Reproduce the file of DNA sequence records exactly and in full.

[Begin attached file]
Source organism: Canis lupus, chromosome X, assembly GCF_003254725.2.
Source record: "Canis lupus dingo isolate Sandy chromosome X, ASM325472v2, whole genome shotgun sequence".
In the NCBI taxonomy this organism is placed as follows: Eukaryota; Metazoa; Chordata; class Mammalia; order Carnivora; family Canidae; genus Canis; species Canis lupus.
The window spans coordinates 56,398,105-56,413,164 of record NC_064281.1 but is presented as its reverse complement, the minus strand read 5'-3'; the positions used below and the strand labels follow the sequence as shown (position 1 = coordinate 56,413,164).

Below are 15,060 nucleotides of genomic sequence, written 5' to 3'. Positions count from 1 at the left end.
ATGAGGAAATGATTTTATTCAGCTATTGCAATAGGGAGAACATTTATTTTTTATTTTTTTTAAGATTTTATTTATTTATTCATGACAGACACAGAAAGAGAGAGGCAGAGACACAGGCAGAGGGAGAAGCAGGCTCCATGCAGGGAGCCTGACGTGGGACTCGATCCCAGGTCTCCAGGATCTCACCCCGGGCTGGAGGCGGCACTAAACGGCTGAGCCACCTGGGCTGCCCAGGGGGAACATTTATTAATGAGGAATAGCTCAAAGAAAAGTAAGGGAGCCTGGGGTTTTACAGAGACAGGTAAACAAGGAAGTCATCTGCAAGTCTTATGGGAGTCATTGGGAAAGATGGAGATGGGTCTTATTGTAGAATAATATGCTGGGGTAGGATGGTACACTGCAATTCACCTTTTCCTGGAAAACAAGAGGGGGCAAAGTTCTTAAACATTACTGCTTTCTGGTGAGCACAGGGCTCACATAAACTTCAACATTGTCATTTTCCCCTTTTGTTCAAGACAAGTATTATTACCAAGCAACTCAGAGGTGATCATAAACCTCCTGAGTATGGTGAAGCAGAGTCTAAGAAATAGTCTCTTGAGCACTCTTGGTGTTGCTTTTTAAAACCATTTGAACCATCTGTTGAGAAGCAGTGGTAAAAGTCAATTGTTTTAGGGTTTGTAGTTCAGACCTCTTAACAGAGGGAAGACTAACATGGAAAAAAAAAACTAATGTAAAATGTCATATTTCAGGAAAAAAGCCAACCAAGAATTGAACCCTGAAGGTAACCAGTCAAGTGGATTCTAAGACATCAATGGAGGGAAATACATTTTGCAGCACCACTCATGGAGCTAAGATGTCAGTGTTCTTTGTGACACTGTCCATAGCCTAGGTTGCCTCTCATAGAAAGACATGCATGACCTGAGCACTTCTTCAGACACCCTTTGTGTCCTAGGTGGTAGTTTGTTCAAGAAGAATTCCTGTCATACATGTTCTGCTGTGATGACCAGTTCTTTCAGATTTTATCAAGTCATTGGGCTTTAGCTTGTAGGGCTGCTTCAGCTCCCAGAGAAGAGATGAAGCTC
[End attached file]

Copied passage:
Source organism: Canis lupus, chromosome X, assembly GCF_003254725.2.
Source record: "Canis lupus dingo isolate Sandy chromosome X, ASM325472v2, whole genome shotgun sequence".
In the NCBI taxonomy this organism is placed as follows: Eukaryota; Metazoa; Chordata; class Mammalia; order Carnivora; family Canidae; genus Canis; species Canis lupus.
The window spans coordinates 56,398,105-56,413,164 of record NC_064281.1 but is presented as its reverse complement, the minus strand read 5'-3'; the positions used below and the strand labels follow the sequence as shown (position 1 = coordinate 56,413,164).

Below are 15,060 nucleotides of genomic sequence, written 5' to 3'. Positions count from 1 at the left end.
ATGAGGAAATGATTTTATTCAGCTATTGCAATAGGGAGAACATTTATTTTTTATTTTTTTTAAGATTTTATTTATTTATTCATGACAGACACAGAAAGAGAGAGGCAGAGACACAGGCAGAGGGAGAAGCAGGCTCCATGCAGGGAGCCTGACGTGGGACTCGATCCCAGGTCTCCAGGATCTCACCCCGGGCTGGAGGCGGCACTAAACGGCTGAGCCACCTGGGCTGCCCAGGGGGAACATTTATTAATGAGGAATAGCTCAAAGAAAAGTAAGGGAGCCTGGGGTTTTACAGAGACAGGTAAACAAGGAAGTCATCTGCAAGTCTTATGGGAGTCATTGGGAAAGATGGAGATGGGTCTTATTGTAGAATAATATGCTGGGGTAGGATGGTACACTGCAATTCACCTTTTCCTGGAAAACAAGAGGGGGCAAAGTTCTTAAACATTACTGCTTTCTGGTGAGCACAGGGCTCACATAAACTTCAACATTGTCATTTTCCCCTTTTGTTCAAGACAAGTATTATTACCAAGCAACTCAGAGGTGATCATAAACCTCCTGAGTATGGTGAAGCAGAGTCTAAGAAATAGTCTCTTGAGCACTCTTGGTGTTGCTTTTTAAAACCATTTGAACCATCTGTTGAGAAGCAGTGGTAAAAGTCAATTGTTTTAGGGTTTGTAGTTCAGACCTCTTAACAGAGGGAAGACTAACATGGAAAAAAAAAACTAATGTAAAATGTCATATTTCAGGAAAAAAGCCAACCAAGAATTGAACCCTGAAGGTAACCAGTCAAGTGGATTCTAAGACATCAATGGAGGGAAATACATTTTGCAGCACCACTCATGGAGCTAAGATGTCAGTGTTCTTTGTGACACTGTCCATAGCCTAGGTTGCCTCTCATAGAAAGACATGCATGACCTGAGCACTTCTTCAGACACCCTTTGTGTCCTAGGTGGTAGTTTGTTCAAGAAGAATTCCTGTCATACATGTTCTGCTGTGATGACCAGTTCTTTCAGATTTTATCAAGTCATTGGGCTTTAGCTTGTAGGGCTGCTTCAGCTCCCAGAGAAGAGATGAAGCTC